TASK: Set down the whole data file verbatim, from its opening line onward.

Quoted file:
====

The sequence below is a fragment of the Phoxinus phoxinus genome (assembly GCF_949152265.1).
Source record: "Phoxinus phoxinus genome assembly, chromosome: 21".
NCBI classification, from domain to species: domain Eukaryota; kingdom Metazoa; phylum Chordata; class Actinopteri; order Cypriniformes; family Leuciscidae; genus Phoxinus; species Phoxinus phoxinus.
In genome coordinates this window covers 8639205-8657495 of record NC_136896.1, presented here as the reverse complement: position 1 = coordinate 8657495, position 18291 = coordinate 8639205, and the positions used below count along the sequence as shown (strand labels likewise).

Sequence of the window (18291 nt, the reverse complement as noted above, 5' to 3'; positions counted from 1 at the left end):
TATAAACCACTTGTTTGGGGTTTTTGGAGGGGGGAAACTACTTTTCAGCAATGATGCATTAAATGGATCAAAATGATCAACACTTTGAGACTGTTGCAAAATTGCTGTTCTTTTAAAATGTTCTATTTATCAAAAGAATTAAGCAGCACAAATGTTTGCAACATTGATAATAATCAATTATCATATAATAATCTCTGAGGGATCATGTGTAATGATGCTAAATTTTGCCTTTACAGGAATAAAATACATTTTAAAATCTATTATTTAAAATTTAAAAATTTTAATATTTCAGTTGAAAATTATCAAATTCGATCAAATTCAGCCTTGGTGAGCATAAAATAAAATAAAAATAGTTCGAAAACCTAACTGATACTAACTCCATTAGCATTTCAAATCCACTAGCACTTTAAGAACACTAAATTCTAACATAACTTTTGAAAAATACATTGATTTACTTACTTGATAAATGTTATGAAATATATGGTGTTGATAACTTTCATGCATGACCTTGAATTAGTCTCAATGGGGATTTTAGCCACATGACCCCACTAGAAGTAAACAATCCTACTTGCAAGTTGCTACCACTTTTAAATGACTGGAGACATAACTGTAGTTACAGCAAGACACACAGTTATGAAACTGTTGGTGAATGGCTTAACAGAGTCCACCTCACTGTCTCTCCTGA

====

The sequence below is a fragment of the Phoxinus phoxinus genome (assembly GCF_949152265.1).
Source record: "Phoxinus phoxinus genome assembly, chromosome: 21".
NCBI classification, from domain to species: domain Eukaryota; kingdom Metazoa; phylum Chordata; class Actinopteri; order Cypriniformes; family Leuciscidae; genus Phoxinus; species Phoxinus phoxinus.
In genome coordinates this window covers 8639205-8657495 of record NC_136896.1, presented here as the reverse complement: position 1 = coordinate 8657495, position 18291 = coordinate 8639205, and the positions used below count along the sequence as shown (strand labels likewise).

Sequence of the window (18291 nt, the reverse complement as noted above, 5' to 3'; positions counted from 1 at the left end):
TATAAACCACTTGTTTGGGGTTTTTGGAGGGGGGAAACTACTTTTCAGCAATGATGCATTAAATGGATCAAAATGATCAACACTTTGAGACTGTTGCAAAATTGCTGTTCTTTTAAAATGTTCTATTTATCAAAAGAATTAAGCAGCACAAATGTTTGCAACATTGATAATAATCAATTATCATATAATAATCTCTGAGGGATCATGTGTAATGATGCTAAATTTTGCCTTTACAGGAATAAAATACATTTTAAAATCTATTATTTAAAATTTAAAAATTTTAATATTTCAGTTGAAAATTATCAAATTCGATCAAATTCAGCCTTGGTGAGCATAAAATAAAATAAAAATAGTTCGAAAACCTAACTGATACTAACTCCATTAGCATTTCAAATCCACTAGCACTTTAAGAACACTAAATTCTAACATAACTTTTGAAAAATACATTGATTTACTTACTTGATAAATGTTATGAAATATATGGTGTTGATAACTTTCATGCATGACCTTGAATTAGTCTCAATGGGGATTTTAGCCACATGACCCCACTAGAAGTAAACAATCCTACTTGCAAGTTGCTACCACTTTTAAATGACTGGAGACATAACTGTAGTTACAGCAAGACACACAGTTATGAAACTGTTGGTGAATGGCTTAACAGAGTCCACCTCACTGTCTCTCCTGA